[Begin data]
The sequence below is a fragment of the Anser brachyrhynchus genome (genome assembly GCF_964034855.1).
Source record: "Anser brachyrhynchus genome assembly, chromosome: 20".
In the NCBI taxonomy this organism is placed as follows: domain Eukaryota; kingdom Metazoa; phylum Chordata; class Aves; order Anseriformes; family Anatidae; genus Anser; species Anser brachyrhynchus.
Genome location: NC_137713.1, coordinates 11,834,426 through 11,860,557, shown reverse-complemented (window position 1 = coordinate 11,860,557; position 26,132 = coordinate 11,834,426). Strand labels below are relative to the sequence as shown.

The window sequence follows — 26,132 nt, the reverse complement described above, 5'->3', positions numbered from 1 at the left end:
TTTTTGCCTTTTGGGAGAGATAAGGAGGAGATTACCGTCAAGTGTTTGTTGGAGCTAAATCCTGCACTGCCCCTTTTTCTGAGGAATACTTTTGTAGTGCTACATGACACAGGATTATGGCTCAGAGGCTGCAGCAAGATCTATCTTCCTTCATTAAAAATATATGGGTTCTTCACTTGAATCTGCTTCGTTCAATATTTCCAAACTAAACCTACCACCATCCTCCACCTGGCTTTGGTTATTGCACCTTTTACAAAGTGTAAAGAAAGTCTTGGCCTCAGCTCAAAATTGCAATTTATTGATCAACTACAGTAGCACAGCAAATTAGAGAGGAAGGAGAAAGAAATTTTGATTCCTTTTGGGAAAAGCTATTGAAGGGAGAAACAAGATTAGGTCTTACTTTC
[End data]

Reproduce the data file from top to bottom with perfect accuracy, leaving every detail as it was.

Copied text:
The sequence below is a fragment of the Anser brachyrhynchus genome (genome assembly GCF_964034855.1).
Source record: "Anser brachyrhynchus genome assembly, chromosome: 20".
In the NCBI taxonomy this organism is placed as follows: domain Eukaryota; kingdom Metazoa; phylum Chordata; class Aves; order Anseriformes; family Anatidae; genus Anser; species Anser brachyrhynchus.
Genome location: NC_137713.1, coordinates 11,834,426 through 11,860,557, shown reverse-complemented (window position 1 = coordinate 11,860,557; position 26,132 = coordinate 11,834,426). Strand labels below are relative to the sequence as shown.

The window sequence follows — 26,132 nt, the reverse complement described above, 5'->3', positions numbered from 1 at the left end:
TTTTTGCCTTTTGGGAGAGATAAGGAGGAGATTACCGTCAAGTGTTTGTTGGAGCTAAATCCTGCACTGCCCCTTTTTCTGAGGAATACTTTTGTAGTGCTACATGACACAGGATTATGGCTCAGAGGCTGCAGCAAGATCTATCTTCCTTCATTAAAAATATATGGGTTCTTCACTTGAATCTGCTTCGTTCAATATTTCCAAACTAAACCTACCACCATCCTCCACCTGGCTTTGGTTATTGCACCTTTTACAAAGTGTAAAGAAAGTCTTGGCCTCAGCTCAAAATTGCAATTTATTGATCAACTACAGTAGCACAGCAAATTAGAGAGGAAGGAGAAAGAAATTTTGATTCCTTTTGGGAAAAGCTATTGAAGGGAGAAACAAGATTAGGTCTTACTTTC